Monday, October 27, 2014

The price of (brain) complexity

Before launching into this post, let me state that I'm not a neurobiologist, psychologist or psychiatrist. I'm writing based on what I've read about neurobiology; I claim no expertise in the subject, other than the fact that I've got a brain.

It's generally believed that the human brain is the most complex object on Earth--certainly more complex than even the most powerful supercomputers. However, we've learned from experience that the more complex a system is, the more there is to go wrong. To keep the brain from failing in myriad ways, evolution has selected for a brain that, through a combination of redundancy and plasticity, is fault-tolerant. In other words, the brain can continue to operate normally (or more precisely, within a range of normality,) even with some damage. That damage may come from genetics, environmental factors such as pollution, or physical injury such as concussions, hemorrhages or tumors.

When the brain sustains damage beyond its capacity to compensate for, the result is mental illness. Given the brain's complexity, most human brains are already operating at or near the limits of normality just from compensating for the normal damage that accumulates throughout life. (In the brain, only the olfactory bulb and the subventricular zone contain nerve cells that regenerate in adults.) That's one reason why some neuroscientists theorize that conditions such as schizophrenia have both a genetic and environmental basis. For example, having a genetic predisposition to schizophrenia is a necessary but insufficient condition for a patient to start showing symptoms; an environmental stressor, or normal age-related changes, appears to be required in order to actually trigger the condition.

As we put more of a cognitive load on ourselves, we may very well be pushing our brains beyond their ability to compensate:

  • Only twenty years ago, we were able to cope with the flow of incoming information, but today, we're continuously bombarded with text messages, emails, tweets, alerts and social media posts via our smartphones, tablets and PCs.
  • We have to decide what to pay attention to, what to ignore, and what to postpone. For the messages we pay attention to, we have to understand them and decide how to respond.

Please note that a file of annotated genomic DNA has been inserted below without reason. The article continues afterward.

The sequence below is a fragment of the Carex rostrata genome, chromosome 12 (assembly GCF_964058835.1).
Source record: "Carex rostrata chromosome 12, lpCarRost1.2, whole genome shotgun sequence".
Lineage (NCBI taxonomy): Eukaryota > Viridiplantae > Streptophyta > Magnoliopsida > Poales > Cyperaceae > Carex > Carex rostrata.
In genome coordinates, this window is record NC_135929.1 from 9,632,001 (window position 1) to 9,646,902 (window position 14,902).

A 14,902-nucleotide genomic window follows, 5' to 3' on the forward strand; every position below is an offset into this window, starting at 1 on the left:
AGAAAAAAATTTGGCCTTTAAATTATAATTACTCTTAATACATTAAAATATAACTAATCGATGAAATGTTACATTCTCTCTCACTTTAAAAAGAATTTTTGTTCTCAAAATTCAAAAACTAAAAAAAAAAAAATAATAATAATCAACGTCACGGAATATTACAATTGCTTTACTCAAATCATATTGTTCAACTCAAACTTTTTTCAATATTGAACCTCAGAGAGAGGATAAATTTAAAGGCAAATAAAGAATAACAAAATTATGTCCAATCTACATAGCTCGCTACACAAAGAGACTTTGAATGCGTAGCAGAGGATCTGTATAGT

• Despite the long-term recovery in the U.S. economy, employment opportunities remain diminished for recent college graduates and middle-aged workers. In addition, with the shift from permanent to contract jobs, even people who are employed need to be constantly searching for new jobs in preparation for when their contract expires or is terminated.
  • The sharing economy (for example, companies like Uber and Lyft) is changing the nature of work from fairly regular schedules with reliable incomes to demand-driven work with both unpredictable schedules and income.
Technology can help with some of the added stressors: For example, automatic filters can screen out spam and organize incoming messages by priority, and newer cars have multiple sensors that can help prevent accidents. However, technology is doing far more to add to the cognitive load than it's doing to relieve it. In addition, the change in the nature of work from semi-permanent to temporary and demand-driven is unlikely to be reversed. Therefore, the amount of environmental stress will continue to rise.

My hypothesis is that we're likely to see a rise in mental illness as a result of these stressors--most likely in the forms of depression, anxiety disorders, domestic violence and violent crimes outside the home, inability to hold onto jobs not caused by the inherent transitional nature of temporary work, and suicide. Interruption-free weekends or smartphone-free vacations, which are still seen as unusual, are likely to become commonplace self-therapies to deal with the consequences of ever-increasing cognitive loads. In short, we need to become aware of the increasing cognitive stress that we're subject to, and come up with strategies for coping with the stress.

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